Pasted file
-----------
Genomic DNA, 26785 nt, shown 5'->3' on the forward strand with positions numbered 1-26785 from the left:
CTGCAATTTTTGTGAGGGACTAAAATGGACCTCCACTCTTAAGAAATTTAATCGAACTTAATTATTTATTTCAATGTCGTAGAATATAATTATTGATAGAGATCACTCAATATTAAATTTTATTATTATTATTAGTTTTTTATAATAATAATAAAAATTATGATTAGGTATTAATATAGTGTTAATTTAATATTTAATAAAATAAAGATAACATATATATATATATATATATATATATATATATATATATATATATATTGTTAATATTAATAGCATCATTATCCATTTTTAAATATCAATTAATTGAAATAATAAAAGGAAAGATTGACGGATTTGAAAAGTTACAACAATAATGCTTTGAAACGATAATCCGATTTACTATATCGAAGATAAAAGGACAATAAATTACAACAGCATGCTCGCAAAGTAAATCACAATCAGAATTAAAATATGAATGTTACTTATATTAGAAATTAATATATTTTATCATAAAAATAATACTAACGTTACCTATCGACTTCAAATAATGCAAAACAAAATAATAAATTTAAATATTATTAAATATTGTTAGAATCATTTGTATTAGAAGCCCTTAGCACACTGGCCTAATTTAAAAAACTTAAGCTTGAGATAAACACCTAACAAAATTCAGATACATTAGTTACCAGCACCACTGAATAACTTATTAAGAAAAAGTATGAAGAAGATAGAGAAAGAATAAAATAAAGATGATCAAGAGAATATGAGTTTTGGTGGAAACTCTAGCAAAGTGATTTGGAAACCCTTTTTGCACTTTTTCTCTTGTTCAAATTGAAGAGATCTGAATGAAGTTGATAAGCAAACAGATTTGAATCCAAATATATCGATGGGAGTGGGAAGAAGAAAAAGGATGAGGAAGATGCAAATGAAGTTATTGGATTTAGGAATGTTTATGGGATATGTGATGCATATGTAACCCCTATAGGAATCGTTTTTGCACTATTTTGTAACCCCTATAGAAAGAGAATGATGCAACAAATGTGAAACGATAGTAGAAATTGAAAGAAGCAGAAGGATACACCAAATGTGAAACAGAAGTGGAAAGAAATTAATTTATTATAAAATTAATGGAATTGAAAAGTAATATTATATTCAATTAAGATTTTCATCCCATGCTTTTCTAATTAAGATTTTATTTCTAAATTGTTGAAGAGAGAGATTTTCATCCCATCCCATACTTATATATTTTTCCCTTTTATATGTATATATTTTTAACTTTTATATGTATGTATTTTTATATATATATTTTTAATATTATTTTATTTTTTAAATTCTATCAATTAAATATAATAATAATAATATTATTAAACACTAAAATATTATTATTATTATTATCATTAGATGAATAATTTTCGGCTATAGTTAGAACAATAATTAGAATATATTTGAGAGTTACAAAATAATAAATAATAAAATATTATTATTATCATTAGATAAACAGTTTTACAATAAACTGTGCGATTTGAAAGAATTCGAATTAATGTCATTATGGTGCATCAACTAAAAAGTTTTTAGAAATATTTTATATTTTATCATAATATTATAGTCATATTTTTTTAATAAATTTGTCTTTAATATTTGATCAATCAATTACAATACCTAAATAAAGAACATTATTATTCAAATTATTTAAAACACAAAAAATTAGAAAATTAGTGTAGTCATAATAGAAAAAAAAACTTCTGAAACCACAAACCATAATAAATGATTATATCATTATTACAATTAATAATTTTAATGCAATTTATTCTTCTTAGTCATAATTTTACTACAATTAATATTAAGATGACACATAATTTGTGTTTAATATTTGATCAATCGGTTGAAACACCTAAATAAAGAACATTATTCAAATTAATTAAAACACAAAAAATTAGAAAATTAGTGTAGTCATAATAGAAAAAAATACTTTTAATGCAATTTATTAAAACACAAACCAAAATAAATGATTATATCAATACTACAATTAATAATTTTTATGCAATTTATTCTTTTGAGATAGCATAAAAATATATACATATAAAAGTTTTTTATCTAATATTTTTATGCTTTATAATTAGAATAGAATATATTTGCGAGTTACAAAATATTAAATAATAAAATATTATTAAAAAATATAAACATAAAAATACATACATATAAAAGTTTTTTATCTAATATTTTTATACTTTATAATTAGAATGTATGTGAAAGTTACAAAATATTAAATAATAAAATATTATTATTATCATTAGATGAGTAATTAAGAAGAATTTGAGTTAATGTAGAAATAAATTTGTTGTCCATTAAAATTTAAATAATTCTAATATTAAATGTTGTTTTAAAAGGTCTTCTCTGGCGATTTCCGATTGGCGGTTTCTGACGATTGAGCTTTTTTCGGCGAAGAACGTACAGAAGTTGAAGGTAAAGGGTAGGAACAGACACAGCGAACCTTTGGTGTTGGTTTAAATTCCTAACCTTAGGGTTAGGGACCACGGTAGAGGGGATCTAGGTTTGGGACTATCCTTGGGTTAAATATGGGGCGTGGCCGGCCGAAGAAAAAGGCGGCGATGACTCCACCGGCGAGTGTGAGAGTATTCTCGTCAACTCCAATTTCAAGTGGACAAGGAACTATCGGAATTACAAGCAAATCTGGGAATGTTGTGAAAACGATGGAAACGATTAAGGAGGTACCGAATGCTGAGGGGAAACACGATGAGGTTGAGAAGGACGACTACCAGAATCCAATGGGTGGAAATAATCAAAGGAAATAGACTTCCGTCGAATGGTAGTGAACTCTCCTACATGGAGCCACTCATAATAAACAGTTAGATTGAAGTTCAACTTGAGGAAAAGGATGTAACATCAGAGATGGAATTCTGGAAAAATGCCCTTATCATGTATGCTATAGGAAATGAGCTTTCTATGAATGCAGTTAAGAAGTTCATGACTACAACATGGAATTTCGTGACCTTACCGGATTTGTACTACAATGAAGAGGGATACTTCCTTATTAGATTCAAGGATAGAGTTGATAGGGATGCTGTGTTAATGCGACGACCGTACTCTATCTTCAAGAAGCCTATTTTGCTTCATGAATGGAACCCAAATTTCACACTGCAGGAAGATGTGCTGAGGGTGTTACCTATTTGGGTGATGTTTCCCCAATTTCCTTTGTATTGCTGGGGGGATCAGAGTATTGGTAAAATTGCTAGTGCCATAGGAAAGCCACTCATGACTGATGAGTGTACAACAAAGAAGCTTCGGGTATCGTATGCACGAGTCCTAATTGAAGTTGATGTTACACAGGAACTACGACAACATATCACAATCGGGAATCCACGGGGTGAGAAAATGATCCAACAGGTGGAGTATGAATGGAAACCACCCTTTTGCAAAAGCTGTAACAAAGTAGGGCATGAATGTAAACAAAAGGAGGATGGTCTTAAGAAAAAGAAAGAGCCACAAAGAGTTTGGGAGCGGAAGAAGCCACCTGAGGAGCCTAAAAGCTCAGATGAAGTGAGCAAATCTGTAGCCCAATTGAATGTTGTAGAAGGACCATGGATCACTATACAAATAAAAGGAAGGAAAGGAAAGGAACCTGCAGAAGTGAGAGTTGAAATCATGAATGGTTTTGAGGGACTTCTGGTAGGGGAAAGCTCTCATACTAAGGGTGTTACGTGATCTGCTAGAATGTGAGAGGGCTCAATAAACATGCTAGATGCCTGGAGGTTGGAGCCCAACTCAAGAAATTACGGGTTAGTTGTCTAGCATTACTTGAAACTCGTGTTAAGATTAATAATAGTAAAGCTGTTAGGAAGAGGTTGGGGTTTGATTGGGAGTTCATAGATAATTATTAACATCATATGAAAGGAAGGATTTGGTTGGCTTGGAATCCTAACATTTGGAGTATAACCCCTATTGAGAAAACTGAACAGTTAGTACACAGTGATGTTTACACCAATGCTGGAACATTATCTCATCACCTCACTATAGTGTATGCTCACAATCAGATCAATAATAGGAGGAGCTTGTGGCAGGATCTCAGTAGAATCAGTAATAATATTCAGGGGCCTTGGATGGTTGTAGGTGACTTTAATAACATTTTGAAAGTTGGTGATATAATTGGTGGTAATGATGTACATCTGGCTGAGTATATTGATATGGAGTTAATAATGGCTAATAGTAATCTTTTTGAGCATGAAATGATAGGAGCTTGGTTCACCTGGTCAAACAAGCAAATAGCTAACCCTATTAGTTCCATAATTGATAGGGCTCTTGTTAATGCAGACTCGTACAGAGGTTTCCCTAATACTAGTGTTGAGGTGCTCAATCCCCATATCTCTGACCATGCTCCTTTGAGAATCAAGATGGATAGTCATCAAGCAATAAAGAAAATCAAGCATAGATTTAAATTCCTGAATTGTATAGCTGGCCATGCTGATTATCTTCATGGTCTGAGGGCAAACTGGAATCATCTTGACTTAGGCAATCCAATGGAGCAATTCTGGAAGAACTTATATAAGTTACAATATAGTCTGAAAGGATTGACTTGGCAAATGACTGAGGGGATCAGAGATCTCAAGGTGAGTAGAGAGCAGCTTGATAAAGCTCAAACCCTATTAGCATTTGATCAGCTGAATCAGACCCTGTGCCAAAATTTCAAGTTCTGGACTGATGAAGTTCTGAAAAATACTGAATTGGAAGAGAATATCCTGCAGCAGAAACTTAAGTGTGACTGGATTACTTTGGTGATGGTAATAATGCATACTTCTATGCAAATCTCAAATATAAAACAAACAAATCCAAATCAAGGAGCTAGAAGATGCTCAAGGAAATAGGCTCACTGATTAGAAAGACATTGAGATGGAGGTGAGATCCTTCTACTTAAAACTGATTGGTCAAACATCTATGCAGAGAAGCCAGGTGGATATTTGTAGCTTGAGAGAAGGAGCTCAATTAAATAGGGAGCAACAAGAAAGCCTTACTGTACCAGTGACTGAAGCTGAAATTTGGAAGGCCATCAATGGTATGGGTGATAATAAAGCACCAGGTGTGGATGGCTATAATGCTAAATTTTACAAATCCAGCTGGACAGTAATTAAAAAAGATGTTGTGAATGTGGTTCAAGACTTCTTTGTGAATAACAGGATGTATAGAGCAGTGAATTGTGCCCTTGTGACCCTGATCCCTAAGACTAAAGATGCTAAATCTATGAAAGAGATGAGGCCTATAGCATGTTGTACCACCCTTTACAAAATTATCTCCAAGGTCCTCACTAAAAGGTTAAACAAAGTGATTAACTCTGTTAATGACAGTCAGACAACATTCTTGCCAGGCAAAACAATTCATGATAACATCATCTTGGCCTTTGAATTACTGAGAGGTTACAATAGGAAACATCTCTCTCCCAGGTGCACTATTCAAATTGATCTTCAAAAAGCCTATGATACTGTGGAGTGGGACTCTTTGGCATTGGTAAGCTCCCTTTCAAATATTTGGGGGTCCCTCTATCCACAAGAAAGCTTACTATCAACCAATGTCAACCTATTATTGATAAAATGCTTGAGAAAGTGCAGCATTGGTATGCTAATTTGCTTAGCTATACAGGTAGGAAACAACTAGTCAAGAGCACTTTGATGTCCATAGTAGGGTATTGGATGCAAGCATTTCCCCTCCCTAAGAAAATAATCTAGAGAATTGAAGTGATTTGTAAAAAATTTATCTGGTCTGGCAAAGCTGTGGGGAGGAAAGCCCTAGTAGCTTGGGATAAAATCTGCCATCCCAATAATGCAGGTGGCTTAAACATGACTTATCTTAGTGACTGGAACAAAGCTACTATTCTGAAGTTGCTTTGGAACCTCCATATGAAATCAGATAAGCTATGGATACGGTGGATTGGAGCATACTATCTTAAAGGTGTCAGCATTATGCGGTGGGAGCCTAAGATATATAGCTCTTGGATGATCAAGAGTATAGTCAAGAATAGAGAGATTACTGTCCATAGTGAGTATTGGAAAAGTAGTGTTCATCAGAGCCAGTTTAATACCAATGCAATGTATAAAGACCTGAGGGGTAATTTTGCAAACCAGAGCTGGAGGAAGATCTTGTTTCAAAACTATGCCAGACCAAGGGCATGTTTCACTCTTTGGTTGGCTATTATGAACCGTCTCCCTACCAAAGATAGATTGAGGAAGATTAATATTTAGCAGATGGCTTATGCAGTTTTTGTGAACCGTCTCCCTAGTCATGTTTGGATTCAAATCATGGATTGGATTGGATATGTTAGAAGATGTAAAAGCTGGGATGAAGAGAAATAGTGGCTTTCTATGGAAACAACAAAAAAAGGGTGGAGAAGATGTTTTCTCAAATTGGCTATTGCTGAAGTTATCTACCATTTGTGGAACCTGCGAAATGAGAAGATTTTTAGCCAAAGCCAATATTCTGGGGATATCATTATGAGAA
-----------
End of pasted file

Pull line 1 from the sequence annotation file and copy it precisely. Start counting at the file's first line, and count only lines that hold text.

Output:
Genomic DNA, 26785 nt, shown 5'->3' on the forward strand with positions numbered 1-26785 from the left: